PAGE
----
[ Follow Ups ] [ Post Followup ] [ The Neurology Forum ] [ FAQ ]
Posted by CCF Neuro MD on July 13, 1997 at 21:59:43:
In Reply to: tegretol xr posted by Jane on July 05, 1997 at 23:42:43:
Does anyone know how tegretol xr (extended release) works for trigeminal neuralgia? Been taking tegretol for it and having a rough time of it. Wondering if the extended release is any better. Love a response! Thanks.
Tegretol has been widely accepted as a first line medicine in treating trigeminal neuralgia. About 75% of patients respond. How it works has been a research focus for quite long time. Up to now, it is still unclear of the exact mechanism of action. One of the thoughts is that since trigeminal neuralgia is associated with hyperstimulation and hyperactivity of the branches of trigeminal nerve, a cell membrane stabilizer like tegretol would work well.
As far as the side effects, vertigo, drowsiness, and unsteady gait (ataxia) are the commom ones. In addition, double vision and diarrhea are also sometimes reported by patients. In general, all the side effects are more frequent to occur in elderly patient population. The way to derease the frequency of side effects is to start the medication slowly, 50-100 mg to start with then gradually go up as tolerated. Therapeutic doses generally range from 600 to 1200 mg per day. Once the pain is controlled completely, the dose can be decreased gradually to the pain free level. If someone is not tolerating the side effects of tegretol, or not pain free with therapeutic level, there are other drugs to choose, including dilantin, baclofen, and clonazepam.
Unfortunately, I was not able to locate any well controled study that compared regular with extended release form of tegretol on the effectiveness of treating TN. I will share that with you if anything comes up later.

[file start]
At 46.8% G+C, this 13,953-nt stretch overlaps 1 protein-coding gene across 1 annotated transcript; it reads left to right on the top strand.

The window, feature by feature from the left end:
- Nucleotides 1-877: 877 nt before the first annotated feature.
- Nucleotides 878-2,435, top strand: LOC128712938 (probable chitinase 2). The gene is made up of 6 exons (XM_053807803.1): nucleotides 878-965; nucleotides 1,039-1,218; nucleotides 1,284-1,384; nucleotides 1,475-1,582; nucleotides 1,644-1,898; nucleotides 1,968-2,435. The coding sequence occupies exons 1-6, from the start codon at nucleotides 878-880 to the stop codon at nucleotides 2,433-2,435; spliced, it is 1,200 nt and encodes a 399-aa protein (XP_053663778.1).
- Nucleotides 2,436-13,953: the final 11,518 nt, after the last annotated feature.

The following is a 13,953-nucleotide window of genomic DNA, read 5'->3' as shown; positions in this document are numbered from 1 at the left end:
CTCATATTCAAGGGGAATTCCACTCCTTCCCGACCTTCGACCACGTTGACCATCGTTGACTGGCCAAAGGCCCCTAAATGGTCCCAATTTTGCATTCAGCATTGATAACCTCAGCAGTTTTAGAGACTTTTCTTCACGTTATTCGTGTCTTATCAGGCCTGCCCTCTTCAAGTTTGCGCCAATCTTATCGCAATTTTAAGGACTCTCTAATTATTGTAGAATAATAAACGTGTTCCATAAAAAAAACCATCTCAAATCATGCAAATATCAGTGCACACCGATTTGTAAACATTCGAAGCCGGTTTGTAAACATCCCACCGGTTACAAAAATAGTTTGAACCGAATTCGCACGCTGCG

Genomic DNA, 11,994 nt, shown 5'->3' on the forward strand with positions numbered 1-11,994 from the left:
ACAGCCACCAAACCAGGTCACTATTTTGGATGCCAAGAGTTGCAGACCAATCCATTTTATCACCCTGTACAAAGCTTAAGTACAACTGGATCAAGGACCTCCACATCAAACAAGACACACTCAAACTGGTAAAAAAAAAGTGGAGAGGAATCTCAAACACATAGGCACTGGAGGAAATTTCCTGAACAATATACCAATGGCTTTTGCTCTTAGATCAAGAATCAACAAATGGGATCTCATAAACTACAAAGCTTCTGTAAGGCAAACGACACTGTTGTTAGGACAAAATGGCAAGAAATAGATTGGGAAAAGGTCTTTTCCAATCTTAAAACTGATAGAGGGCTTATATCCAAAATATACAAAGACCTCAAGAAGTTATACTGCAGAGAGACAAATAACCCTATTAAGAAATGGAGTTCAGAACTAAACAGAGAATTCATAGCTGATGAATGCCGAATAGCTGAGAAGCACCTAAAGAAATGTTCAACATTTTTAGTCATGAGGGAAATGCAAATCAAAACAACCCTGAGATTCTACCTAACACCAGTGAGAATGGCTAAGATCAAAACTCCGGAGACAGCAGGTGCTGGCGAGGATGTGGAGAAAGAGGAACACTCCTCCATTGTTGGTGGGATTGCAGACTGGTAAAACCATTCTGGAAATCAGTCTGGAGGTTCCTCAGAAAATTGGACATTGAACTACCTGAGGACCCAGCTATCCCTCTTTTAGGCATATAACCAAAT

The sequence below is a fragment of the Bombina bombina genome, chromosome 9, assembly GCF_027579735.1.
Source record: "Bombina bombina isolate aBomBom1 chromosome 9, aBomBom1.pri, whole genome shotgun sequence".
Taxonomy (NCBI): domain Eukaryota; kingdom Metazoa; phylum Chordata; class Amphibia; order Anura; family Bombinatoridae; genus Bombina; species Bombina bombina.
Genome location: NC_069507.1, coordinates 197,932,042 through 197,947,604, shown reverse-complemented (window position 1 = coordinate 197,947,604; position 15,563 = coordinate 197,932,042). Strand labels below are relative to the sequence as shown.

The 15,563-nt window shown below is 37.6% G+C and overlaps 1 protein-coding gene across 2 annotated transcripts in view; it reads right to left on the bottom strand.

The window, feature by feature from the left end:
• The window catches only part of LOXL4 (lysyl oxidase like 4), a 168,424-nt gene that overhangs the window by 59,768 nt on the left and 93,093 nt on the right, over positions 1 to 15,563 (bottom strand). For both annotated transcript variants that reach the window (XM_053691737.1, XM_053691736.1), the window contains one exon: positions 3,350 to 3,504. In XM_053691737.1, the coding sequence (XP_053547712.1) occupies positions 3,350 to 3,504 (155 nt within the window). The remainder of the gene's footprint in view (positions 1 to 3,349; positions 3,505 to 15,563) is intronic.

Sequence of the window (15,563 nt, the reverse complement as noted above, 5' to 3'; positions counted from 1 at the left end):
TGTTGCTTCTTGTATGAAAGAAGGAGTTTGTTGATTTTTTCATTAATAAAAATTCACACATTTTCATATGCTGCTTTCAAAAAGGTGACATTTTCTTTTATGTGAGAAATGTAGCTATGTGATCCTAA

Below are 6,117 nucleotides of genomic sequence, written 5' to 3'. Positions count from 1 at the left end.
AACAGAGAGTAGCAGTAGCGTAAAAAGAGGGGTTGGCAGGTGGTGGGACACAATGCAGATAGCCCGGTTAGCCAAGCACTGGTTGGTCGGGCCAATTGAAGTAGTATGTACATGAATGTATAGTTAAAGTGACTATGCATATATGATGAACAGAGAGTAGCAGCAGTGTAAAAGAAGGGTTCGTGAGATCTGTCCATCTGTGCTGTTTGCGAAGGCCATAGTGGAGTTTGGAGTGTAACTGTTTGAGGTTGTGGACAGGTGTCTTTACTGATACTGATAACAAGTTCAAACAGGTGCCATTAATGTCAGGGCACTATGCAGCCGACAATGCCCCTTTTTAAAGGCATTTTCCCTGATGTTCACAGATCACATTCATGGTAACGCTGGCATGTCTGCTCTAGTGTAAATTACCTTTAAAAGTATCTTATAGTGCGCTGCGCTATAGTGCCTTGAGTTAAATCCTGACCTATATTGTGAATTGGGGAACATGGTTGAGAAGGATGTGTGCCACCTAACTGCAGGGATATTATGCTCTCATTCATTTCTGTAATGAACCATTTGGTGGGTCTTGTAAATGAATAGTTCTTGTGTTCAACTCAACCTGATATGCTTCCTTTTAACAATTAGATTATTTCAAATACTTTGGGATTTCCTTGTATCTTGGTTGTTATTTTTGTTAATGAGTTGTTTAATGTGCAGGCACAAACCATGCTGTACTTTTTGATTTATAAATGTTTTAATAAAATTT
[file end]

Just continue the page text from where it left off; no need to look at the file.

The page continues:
This information is provided for general medical education purposes only. Please consult your physician for the diagnostic and treatment options of your specific medical condition.
The Content on this Site is presented in a summary fashion, and is intended to be used for educational and entertainment purposes only. It is not intended to be and should not be interpreted as medical advice or a diagnosis of any health or fitness problem, condition or disease; or a recommendation for a specific test, doctor, care provider, procedure, treatment plan, product, or course of action. Med Help International, Inc. is not a medical or healthcare provider and your use of this Site does not create a doctor / patient relationship. We disclaim all responsibility for the professional qualifications and licensing of, and services provided by, any physician or other health providers posting on or otherwise referred to on this Site and/or any Third Party Site. Never disregard the medical advice of your physician or health professional, or delay in seeking such advice, because of something you read on this Site. We offer this Site AS IS and without any warranties. By using this Site you agree to the following Terms and Conditions. If you think you may have a medical emergency, call your physician or 911 immediately.